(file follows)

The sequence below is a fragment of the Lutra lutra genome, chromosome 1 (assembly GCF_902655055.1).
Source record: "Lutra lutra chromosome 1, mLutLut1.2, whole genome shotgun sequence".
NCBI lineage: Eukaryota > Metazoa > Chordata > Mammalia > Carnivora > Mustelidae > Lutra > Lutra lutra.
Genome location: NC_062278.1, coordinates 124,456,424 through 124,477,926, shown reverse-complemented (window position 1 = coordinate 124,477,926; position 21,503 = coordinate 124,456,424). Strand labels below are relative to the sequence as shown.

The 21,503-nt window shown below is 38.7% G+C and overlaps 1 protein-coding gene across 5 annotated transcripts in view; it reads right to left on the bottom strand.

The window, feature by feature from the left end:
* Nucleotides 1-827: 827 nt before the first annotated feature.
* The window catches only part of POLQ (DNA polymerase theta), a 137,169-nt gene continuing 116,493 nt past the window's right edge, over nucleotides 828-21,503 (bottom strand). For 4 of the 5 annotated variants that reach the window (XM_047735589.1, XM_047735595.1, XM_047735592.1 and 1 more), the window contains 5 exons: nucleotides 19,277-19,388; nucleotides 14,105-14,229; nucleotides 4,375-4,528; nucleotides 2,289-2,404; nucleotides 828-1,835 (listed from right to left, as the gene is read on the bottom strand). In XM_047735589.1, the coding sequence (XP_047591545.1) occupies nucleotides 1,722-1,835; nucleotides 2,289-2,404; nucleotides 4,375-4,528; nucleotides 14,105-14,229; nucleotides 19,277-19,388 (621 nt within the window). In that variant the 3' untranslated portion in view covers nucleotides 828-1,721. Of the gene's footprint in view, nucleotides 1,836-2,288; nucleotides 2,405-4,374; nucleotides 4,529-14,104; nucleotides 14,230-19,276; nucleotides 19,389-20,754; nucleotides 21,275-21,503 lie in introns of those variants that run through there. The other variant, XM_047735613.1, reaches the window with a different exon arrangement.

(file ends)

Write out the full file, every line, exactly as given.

The sequence below is a fragment of the Lutra lutra genome, chromosome 1 (assembly GCF_902655055.1).
Source record: "Lutra lutra chromosome 1, mLutLut1.2, whole genome shotgun sequence".
NCBI lineage: Eukaryota > Metazoa > Chordata > Mammalia > Carnivora > Mustelidae > Lutra > Lutra lutra.
Genome location: NC_062278.1, coordinates 124,456,424 through 124,477,926, shown reverse-complemented (window position 1 = coordinate 124,477,926; position 21,503 = coordinate 124,456,424). Strand labels below are relative to the sequence as shown.

The 21,503-nt window shown below is 38.7% G+C and overlaps 1 protein-coding gene across 5 annotated transcripts in view; it reads right to left on the bottom strand.

The window, feature by feature from the left end:
* Nucleotides 1-827: 827 nt before the first annotated feature.
* The window catches only part of POLQ (DNA polymerase theta), a 137,169-nt gene continuing 116,493 nt past the window's right edge, over nucleotides 828-21,503 (bottom strand). For 4 of the 5 annotated variants that reach the window (XM_047735589.1, XM_047735595.1, XM_047735592.1 and 1 more), the window contains 5 exons: nucleotides 19,277-19,388; nucleotides 14,105-14,229; nucleotides 4,375-4,528; nucleotides 2,289-2,404; nucleotides 828-1,835 (listed from right to left, as the gene is read on the bottom strand). In XM_047735589.1, the coding sequence (XP_047591545.1) occupies nucleotides 1,722-1,835; nucleotides 2,289-2,404; nucleotides 4,375-4,528; nucleotides 14,105-14,229; nucleotides 19,277-19,388 (621 nt within the window). In that variant the 3' untranslated portion in view covers nucleotides 828-1,721. Of the gene's footprint in view, nucleotides 1,836-2,288; nucleotides 2,405-4,374; nucleotides 4,529-14,104; nucleotides 14,230-19,276; nucleotides 19,389-20,754; nucleotides 21,275-21,503 lie in introns of those variants that run through there. The other variant, XM_047735613.1, reaches the window with a different exon arrangement.